My 8-Year-Old, ’90 Kid, Memories Of Watching ‘Clueless’ and GIFs To Celebrate Its 20th Anniversary! #Clueless20

It’s nearly  cliche to say you love the film Clueless in 2015. It’s because it’s played regularly on cable networks MTV and VH1. And at this point, it’s never, ever leaving Netflix. There are also those T-shirts of the original poster immortalized on tank tops and tees, sold at Forever 21 and Urban Outfitters. And nostalgia is basically a rubric of the internet age. Clueless is treated as one of the most prized treasured of the 1990s. Articles and listicles have been posted about how awesome the film was even before its 20th anniversary, which is today, July 19. (It was a Wednesday back in 1995!)

A new generation has adopted Clueless as one of its favorites. But for actual kids, teens and twenty-somethings of 1995, it is ours! Or as my sister says, “her generation’s film.” It really was.

I first saw the film during its original release twenty summers ago when I was eight-years-old and my sister treated me to movie night at the Copley Place Cinemas in Boston. (It’s since become a Barneys New York department store. I think I saw every other major blockbuster of the ’90s there. Two of the last films I saw were Saved! and Thirteen).

The theatre was packed and I admit. Throughout the film, I only got about four of the jokes because I was eight (and I didn’t realize the phrase “carpe diem” was actually said), but that didn’t stop me from adoring Clueless from beginning to end. The summer Clueless was released, after starring in Aerosmith videos and the thriller The Crush in 1993, Silverstone became an on-of-the-moment It girl of pop culture.

I always say that one of the major things that made Clueless so special was that it was of its time while still being ahead of its time (a.k.a. the revolving bedroom closet, controlled by a remote and connected to an IBM system, prominently in the opening scenes). Screenwriter and director Amy Heckerling was so accurate in how she depicted the MTV generation. Clueless even featured then mall staple of Contempo Casuals as a set location and line for the character Josh, played by Paul Rudd (“You know, in some parts of the universe. Maybe not in Contempo Casuals…”) I remember giving Heckling then and there major points for featuring the store. My aforementioned sister, a total Gen-X-er, could not have shopped there enough. I honestly think every mini backpack she owned was purchased there and she had a mountain of them reaching at what looked like twenty-five. When I was little and would tag along to the mall with her, I groaned and moaned whenever stuck for thirty minutes at a time in Contempo Casuals. Now, I wish I still had one of those awesome big ass hats they sold that Dionne, played by Stacey Dash, wore in the film and a mini backpack. (Political agenda aside, does nobody else think that Dash’s film career deserved more?)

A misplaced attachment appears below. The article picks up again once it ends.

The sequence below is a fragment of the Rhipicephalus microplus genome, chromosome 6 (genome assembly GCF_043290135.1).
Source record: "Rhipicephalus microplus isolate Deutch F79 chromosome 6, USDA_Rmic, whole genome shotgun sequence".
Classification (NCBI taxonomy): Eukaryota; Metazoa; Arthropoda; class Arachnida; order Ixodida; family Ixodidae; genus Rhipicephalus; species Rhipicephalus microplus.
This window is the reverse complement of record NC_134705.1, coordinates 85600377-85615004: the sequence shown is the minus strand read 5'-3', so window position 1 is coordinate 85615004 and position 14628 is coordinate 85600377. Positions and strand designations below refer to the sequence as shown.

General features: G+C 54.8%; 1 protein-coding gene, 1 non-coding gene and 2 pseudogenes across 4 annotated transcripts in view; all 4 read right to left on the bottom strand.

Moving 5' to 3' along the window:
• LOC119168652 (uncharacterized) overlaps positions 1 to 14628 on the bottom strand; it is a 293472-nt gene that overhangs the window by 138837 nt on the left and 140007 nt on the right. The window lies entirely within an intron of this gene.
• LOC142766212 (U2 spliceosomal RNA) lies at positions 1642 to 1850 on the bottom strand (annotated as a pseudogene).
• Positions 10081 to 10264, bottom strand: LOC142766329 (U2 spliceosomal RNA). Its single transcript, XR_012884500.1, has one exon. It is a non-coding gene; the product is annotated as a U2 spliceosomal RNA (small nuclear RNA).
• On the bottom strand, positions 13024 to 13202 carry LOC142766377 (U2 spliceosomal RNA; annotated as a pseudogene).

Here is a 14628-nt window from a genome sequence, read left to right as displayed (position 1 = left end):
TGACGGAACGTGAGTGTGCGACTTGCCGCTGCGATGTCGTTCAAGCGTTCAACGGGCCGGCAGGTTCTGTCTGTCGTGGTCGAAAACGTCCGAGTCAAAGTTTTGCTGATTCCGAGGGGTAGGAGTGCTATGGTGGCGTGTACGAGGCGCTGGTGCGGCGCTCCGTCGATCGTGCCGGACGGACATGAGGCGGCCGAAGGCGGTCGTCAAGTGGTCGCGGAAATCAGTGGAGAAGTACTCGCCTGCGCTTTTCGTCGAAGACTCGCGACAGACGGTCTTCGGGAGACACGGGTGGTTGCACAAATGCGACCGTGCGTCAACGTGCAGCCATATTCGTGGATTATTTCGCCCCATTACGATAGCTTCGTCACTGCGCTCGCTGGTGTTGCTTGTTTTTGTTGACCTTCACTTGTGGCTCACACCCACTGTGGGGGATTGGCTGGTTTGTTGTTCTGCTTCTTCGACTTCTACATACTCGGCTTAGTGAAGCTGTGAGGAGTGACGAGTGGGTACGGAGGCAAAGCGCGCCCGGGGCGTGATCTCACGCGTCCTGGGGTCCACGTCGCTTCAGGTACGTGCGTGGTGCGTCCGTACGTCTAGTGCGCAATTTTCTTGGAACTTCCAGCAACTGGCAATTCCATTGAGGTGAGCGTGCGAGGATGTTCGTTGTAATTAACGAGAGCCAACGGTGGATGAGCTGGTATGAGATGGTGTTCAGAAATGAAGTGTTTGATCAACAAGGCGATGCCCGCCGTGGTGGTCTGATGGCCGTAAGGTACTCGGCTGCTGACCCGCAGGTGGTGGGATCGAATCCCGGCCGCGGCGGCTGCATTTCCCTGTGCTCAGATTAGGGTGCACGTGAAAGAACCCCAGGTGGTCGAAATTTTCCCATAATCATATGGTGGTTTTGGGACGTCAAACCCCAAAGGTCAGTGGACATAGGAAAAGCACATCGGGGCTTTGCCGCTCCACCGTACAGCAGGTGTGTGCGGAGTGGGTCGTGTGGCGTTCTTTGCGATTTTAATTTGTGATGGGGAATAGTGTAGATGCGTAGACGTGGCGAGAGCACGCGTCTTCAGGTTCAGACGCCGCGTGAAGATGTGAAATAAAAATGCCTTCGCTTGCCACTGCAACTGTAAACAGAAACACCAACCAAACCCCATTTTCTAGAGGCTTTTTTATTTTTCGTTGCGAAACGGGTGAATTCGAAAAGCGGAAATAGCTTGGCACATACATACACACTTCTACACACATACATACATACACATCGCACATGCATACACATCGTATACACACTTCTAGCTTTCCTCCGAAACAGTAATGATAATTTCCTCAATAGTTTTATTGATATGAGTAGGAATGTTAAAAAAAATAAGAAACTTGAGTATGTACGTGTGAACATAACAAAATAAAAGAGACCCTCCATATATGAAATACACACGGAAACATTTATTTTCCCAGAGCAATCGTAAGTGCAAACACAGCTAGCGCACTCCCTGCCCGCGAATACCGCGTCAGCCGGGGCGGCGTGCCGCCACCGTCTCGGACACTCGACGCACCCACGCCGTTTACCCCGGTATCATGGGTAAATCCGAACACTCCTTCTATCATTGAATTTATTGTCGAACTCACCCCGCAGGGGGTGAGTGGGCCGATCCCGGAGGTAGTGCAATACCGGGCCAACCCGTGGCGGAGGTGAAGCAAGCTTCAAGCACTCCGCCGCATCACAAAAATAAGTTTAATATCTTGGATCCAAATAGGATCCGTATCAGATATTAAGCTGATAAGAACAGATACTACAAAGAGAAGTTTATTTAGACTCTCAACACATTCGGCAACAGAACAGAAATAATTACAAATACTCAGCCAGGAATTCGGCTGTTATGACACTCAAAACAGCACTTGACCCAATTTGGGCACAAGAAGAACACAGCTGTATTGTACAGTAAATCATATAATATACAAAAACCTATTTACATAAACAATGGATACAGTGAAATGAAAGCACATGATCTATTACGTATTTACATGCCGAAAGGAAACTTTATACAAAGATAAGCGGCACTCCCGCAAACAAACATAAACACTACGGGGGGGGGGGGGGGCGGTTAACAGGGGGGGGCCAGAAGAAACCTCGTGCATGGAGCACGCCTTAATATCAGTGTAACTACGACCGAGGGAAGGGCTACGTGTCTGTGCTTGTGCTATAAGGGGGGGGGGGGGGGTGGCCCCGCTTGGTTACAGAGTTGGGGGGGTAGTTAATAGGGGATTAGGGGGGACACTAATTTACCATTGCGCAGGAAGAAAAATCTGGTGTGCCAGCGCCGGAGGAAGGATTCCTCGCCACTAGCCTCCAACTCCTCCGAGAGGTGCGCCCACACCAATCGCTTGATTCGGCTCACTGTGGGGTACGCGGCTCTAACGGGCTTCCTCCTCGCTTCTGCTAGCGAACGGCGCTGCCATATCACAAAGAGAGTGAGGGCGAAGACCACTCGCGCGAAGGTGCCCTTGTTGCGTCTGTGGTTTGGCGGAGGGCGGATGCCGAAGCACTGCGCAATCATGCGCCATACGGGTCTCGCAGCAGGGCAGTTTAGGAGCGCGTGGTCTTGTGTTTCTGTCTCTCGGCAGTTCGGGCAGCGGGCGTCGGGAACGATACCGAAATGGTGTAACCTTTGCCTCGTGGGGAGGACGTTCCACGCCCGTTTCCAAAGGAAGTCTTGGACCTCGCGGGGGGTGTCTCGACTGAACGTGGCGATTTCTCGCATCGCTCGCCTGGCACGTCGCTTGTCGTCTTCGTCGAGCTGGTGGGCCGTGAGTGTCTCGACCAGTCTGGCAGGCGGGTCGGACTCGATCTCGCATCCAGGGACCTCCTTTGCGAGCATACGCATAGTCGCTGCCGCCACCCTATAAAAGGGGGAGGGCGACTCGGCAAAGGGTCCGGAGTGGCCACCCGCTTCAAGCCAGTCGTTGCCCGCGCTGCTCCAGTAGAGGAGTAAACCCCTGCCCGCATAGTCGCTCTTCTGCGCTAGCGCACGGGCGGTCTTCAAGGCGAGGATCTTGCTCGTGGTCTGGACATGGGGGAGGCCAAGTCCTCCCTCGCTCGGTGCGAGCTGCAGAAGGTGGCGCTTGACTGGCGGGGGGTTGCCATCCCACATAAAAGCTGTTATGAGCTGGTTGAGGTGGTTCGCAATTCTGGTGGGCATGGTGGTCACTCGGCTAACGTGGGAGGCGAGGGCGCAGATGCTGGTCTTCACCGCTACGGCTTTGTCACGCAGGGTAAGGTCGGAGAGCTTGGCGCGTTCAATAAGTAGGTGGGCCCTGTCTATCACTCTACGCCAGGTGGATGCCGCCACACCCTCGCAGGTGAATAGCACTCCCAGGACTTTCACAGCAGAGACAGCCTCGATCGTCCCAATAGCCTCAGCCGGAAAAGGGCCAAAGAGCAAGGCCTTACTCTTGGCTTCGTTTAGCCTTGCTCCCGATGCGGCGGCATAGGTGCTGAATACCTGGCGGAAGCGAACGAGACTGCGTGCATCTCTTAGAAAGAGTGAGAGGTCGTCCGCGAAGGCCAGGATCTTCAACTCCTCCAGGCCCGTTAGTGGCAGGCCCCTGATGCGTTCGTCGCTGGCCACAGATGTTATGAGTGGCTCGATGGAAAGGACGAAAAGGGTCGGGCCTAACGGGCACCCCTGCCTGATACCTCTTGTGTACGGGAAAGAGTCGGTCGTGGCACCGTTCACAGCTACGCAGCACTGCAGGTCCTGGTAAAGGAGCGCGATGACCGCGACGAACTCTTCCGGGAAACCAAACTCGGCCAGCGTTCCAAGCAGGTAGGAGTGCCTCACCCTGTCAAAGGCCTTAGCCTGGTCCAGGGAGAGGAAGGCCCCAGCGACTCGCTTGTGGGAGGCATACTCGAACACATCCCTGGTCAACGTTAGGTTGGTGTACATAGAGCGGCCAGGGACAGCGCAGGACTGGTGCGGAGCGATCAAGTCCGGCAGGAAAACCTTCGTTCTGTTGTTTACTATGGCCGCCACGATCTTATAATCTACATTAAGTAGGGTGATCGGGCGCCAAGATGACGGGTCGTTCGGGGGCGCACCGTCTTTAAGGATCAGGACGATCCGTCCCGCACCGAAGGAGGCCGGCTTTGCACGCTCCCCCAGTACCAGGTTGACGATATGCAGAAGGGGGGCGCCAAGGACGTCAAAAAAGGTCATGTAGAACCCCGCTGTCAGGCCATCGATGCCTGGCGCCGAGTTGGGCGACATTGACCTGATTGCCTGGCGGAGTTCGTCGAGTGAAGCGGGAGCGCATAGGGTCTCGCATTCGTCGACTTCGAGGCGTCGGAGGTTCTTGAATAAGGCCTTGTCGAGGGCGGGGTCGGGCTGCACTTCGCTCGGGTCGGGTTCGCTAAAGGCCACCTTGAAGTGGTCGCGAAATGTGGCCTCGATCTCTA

And those plaid skirt suits. Yes, please, and where could we get one? No one was wearing that (yet) in ’95! Entertainment Weekly confirmed that 20 years later, Cher’s yellow suit, famously worn and played by Alicia Silverstone, from the beginning scenes “still endures today.” It’s like the Jackie O Chanel suit of ’90s young people. The costume department and head designer Mona May even made knee-high socks chic again. And I also unforgettably learned what “an Alaia” was.

Thus, the language of the script! Just as epic as the fashion, who could forget the retorts of “As if!” and “What-ever!” peppered with the ocassional pre-Dawson’s Creek poetics of, “I was brutally rebuffed!” and “I was surfing the crimson wave. I had to haul ass to the ladies.” The cast was brilliant in mixing parody with vocal sincerity.